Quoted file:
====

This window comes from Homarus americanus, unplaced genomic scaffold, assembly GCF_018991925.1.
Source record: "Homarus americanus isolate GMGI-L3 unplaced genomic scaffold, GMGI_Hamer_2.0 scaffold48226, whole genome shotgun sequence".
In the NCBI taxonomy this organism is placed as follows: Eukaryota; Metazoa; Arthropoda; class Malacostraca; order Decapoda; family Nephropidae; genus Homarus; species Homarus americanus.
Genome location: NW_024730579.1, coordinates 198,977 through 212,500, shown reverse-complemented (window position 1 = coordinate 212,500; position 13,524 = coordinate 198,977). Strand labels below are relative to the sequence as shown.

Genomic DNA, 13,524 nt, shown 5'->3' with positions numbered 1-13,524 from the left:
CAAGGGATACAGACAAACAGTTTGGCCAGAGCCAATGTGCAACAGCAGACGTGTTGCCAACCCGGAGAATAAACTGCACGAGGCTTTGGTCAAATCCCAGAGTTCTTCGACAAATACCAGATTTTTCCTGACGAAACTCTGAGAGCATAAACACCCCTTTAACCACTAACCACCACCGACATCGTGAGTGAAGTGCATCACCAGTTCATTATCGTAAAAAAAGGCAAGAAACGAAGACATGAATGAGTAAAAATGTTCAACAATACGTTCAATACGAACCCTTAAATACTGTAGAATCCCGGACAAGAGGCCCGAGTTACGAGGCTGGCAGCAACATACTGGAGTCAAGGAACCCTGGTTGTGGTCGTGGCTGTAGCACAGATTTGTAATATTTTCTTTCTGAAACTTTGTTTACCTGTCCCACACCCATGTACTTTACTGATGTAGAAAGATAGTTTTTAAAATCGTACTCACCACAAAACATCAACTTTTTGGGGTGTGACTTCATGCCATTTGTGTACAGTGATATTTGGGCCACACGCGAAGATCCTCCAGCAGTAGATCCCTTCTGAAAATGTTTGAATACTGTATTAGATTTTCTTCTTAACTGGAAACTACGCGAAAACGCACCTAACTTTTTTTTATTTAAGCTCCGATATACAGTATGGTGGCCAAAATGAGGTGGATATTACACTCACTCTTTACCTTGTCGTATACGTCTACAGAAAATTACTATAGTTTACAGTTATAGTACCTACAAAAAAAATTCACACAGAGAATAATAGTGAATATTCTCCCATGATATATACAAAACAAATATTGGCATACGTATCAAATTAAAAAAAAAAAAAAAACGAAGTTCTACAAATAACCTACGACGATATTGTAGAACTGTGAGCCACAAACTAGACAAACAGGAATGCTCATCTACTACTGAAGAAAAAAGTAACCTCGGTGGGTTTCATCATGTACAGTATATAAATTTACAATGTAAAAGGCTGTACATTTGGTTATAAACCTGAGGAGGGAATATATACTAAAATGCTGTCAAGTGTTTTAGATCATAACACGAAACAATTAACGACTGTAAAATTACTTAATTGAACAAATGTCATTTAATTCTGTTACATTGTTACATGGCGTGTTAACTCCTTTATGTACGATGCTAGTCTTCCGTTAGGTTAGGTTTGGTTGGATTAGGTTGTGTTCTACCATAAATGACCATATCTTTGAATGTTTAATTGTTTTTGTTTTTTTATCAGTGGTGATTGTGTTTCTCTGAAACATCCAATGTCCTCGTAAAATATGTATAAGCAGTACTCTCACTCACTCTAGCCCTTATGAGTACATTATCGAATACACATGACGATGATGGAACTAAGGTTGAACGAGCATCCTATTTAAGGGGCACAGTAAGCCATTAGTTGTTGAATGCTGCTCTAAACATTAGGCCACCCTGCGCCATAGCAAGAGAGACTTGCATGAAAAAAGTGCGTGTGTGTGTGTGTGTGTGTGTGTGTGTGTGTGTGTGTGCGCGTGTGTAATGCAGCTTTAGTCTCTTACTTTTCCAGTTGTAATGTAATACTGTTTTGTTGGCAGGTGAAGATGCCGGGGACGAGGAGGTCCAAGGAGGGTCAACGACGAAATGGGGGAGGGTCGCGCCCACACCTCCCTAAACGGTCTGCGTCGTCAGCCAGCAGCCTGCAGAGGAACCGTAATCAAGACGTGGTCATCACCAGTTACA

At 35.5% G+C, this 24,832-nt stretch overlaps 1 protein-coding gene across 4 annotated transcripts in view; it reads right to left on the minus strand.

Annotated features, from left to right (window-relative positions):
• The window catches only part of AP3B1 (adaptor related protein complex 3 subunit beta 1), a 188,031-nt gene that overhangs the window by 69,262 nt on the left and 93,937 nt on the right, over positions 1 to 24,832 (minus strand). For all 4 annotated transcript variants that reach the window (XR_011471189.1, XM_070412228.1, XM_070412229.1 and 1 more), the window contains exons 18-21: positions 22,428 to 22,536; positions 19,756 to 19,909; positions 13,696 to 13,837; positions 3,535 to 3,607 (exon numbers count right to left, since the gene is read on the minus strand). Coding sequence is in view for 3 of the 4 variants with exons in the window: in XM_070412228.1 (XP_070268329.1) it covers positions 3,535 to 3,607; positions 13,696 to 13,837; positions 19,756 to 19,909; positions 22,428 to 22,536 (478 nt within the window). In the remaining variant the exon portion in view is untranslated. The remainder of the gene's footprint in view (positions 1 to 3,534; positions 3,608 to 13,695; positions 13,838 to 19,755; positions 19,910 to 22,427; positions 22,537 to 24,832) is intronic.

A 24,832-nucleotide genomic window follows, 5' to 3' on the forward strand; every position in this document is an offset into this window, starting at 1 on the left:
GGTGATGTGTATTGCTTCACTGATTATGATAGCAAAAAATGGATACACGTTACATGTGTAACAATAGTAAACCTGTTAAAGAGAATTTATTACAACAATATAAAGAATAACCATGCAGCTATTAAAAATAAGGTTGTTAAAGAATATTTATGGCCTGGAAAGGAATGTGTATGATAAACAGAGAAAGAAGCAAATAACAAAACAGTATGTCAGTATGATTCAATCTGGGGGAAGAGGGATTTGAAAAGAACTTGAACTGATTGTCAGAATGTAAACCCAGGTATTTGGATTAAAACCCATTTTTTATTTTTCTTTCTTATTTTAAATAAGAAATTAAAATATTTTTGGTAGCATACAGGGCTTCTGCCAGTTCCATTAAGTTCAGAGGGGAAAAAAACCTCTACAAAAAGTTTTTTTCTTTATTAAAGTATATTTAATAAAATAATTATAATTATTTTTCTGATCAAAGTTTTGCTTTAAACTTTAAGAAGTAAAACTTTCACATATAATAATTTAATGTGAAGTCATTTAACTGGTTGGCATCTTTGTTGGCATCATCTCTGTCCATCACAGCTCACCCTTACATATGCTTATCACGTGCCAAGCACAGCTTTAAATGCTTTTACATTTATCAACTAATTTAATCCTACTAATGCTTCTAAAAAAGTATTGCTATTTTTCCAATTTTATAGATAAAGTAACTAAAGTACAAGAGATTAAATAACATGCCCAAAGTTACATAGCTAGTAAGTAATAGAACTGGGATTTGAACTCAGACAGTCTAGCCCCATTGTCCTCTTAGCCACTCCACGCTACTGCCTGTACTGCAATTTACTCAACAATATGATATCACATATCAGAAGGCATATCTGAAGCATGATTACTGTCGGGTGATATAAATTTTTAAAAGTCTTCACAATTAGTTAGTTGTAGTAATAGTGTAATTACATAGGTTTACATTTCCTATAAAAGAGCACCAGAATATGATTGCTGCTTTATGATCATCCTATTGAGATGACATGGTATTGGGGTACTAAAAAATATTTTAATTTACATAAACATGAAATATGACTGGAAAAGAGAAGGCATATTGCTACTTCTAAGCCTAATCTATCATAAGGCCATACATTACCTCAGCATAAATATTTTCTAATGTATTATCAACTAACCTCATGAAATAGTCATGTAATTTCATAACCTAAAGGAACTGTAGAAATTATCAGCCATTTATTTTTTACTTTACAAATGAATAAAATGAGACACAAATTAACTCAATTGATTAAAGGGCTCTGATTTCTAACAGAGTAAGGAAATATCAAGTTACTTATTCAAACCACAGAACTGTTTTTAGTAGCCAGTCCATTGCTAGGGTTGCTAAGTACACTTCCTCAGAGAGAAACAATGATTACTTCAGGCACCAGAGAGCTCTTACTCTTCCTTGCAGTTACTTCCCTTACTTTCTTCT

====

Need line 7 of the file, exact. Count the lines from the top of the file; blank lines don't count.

At 35.5% G+C, this 24,832-nt stretch overlaps 1 protein-coding gene across 4 annotated transcripts in view; it reads right to left on the minus strand.